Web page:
Attentiveness in kindergarten accurately predicts the development of "work-oriented" skills in school children.
Elementary school teachers made observations of attention skills in over a thousand kindergarten children, then later, when these kids were in grades 1 to 6, their homeroom teachers rated how well the children worked both autonomously and with fellow classmates, their levels of self-control and self-confidence, and their ability to follow directions and rules.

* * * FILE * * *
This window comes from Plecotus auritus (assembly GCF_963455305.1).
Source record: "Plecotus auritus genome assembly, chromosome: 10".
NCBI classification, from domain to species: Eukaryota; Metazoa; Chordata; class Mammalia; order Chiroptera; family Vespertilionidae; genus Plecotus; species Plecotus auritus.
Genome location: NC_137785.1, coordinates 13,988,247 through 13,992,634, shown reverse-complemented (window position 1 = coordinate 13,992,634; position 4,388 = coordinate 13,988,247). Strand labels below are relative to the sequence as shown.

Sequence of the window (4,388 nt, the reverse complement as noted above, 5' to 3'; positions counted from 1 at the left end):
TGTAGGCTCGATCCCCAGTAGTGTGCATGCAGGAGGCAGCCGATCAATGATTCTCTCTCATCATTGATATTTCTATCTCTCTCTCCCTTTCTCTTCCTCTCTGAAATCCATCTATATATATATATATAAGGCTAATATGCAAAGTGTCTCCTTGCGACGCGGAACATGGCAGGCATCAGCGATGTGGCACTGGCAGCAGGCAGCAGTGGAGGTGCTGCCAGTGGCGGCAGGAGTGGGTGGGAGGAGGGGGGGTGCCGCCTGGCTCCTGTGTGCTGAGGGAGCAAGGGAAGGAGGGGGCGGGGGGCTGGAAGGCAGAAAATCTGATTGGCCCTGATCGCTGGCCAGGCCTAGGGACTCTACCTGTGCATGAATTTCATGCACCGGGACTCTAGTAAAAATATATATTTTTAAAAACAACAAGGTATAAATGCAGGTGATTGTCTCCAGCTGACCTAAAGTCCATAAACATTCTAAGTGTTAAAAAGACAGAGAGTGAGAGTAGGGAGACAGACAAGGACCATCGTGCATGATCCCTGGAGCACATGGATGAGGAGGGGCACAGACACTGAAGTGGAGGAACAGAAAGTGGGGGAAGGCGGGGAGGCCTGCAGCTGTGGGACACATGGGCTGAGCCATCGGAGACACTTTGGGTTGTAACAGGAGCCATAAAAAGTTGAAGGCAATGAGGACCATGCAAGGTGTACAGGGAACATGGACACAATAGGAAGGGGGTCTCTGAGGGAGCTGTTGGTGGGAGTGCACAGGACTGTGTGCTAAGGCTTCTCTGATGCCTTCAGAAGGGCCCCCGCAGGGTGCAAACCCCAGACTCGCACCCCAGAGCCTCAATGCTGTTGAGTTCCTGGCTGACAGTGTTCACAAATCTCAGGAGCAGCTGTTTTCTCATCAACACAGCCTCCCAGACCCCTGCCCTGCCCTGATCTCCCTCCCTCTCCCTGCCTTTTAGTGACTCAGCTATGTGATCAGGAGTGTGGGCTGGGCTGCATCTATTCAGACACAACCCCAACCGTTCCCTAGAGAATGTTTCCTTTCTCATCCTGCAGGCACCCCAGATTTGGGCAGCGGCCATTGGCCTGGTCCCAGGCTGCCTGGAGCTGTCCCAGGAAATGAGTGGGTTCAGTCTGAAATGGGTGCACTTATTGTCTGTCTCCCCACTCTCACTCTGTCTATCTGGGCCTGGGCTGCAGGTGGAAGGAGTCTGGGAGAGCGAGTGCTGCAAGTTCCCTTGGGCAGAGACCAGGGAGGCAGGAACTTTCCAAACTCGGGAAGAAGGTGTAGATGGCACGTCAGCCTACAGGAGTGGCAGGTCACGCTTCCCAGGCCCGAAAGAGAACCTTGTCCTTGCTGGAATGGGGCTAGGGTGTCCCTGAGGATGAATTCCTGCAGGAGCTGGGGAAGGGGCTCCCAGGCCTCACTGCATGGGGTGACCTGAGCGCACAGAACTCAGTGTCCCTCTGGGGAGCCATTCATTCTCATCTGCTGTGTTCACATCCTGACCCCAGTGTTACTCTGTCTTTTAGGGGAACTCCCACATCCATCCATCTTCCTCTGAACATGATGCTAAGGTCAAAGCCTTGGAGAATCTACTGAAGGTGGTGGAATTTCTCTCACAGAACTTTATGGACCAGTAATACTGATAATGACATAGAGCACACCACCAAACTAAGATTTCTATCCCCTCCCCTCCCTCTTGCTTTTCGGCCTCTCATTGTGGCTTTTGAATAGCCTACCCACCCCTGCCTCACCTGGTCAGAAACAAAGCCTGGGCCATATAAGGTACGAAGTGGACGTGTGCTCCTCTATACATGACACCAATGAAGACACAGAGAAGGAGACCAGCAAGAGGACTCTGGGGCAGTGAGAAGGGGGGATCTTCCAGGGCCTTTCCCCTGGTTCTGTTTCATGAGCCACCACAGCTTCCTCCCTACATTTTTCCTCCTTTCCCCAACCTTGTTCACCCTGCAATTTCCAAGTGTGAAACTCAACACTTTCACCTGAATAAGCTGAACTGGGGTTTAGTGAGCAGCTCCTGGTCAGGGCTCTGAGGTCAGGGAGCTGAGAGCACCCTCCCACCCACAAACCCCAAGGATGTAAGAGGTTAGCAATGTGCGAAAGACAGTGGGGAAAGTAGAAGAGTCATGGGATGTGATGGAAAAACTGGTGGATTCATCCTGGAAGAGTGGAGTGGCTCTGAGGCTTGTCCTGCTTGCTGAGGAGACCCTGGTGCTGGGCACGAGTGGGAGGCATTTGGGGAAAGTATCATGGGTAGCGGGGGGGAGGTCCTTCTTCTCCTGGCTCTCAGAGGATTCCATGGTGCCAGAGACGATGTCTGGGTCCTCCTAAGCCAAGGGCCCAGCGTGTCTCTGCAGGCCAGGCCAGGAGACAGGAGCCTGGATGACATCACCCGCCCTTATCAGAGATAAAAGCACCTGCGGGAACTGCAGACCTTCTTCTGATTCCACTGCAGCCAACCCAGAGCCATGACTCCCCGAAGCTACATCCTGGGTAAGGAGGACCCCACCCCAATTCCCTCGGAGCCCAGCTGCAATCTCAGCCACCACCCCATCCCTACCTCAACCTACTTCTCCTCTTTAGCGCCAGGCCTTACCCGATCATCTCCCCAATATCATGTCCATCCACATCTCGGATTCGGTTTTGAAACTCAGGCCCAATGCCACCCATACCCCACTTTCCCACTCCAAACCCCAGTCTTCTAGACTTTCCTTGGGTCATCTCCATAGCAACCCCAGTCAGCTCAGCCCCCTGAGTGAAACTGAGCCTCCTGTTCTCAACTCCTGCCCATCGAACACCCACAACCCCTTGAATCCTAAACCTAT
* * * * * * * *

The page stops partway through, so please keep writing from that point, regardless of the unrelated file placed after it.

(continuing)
Psychologist Linda Pagani says, "For children, the classroom is the workplace, and this is why productive, task-oriented behavior in that context later translates to the labor market. Children who are more likely to work autonomously and harmoniously with fellow classmates, with good self-control and confidence, and who follow directions and rules are more likely to continue such productive behaviors into the adult workplace. In child psychology, we call this the developmental evolution of work-oriented skills, from childhood to adulthood." (NOTE: Subscribers can still listen to this interview).
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